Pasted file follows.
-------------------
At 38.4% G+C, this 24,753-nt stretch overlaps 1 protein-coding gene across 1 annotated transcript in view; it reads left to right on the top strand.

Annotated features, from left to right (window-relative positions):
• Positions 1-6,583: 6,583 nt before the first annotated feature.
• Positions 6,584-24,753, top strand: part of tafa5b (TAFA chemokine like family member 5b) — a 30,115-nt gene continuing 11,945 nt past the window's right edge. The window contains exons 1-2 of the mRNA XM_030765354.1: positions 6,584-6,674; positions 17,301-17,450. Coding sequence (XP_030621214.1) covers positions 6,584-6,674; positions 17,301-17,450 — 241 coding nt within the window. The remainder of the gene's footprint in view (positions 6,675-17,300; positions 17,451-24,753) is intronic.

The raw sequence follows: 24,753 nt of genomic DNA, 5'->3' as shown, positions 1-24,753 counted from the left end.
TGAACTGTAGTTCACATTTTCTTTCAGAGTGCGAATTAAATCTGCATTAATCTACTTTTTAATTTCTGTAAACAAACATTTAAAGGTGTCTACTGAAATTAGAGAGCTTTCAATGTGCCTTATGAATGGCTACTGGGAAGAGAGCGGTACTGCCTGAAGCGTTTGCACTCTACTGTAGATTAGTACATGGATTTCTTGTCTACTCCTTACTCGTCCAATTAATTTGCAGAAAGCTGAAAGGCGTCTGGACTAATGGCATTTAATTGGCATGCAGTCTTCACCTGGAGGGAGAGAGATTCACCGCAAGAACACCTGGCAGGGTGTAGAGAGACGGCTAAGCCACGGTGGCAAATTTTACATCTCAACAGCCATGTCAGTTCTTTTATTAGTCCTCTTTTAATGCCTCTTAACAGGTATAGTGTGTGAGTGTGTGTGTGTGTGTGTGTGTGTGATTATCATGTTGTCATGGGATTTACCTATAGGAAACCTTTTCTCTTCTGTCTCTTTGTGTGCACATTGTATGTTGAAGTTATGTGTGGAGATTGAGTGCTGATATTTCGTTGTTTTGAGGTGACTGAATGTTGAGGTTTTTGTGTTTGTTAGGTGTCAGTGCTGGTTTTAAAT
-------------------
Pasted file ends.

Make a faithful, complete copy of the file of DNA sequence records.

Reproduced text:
At 38.4% G+C, this 24,753-nt stretch overlaps 1 protein-coding gene across 1 annotated transcript in view; it reads left to right on the top strand.

Annotated features, from left to right (window-relative positions):
• Positions 1-6,583: 6,583 nt before the first annotated feature.
• Positions 6,584-24,753, top strand: part of tafa5b (TAFA chemokine like family member 5b) — a 30,115-nt gene continuing 11,945 nt past the window's right edge. The window contains exons 1-2 of the mRNA XM_030765354.1: positions 6,584-6,674; positions 17,301-17,450. Coding sequence (XP_030621214.1) covers positions 6,584-6,674; positions 17,301-17,450 — 241 coding nt within the window. The remainder of the gene's footprint in view (positions 6,675-17,300; positions 17,451-24,753) is intronic.

The raw sequence follows: 24,753 nt of genomic DNA, 5'->3' as shown, positions 1-24,753 counted from the left end.
TGAACTGTAGTTCACATTTTCTTTCAGAGTGCGAATTAAATCTGCATTAATCTACTTTTTAATTTCTGTAAACAAACATTTAAAGGTGTCTACTGAAATTAGAGAGCTTTCAATGTGCCTTATGAATGGCTACTGGGAAGAGAGCGGTACTGCCTGAAGCGTTTGCACTCTACTGTAGATTAGTACATGGATTTCTTGTCTACTCCTTACTCGTCCAATTAATTTGCAGAAAGCTGAAAGGCGTCTGGACTAATGGCATTTAATTGGCATGCAGTCTTCACCTGGAGGGAGAGAGATTCACCGCAAGAACACCTGGCAGGGTGTAGAGAGACGGCTAAGCCACGGTGGCAAATTTTACATCTCAACAGCCATGTCAGTTCTTTTATTAGTCCTCTTTTAATGCCTCTTAACAGGTATAGTGTGTGAGTGTGTGTGTGTGTGTGTGTGTGTGATTATCATGTTGTCATGGGATTTACCTATAGGAAACCTTTTCTCTTCTGTCTCTTTGTGTGCACATTGTATGTTGAAGTTATGTGTGGAGATTGAGTGCTGATATTTCGTTGTTTTGAGGTGACTGAATGTTGAGGTTTTTGTGTTTGTTAGGTGTCAGTGCTGGTTTTAAAT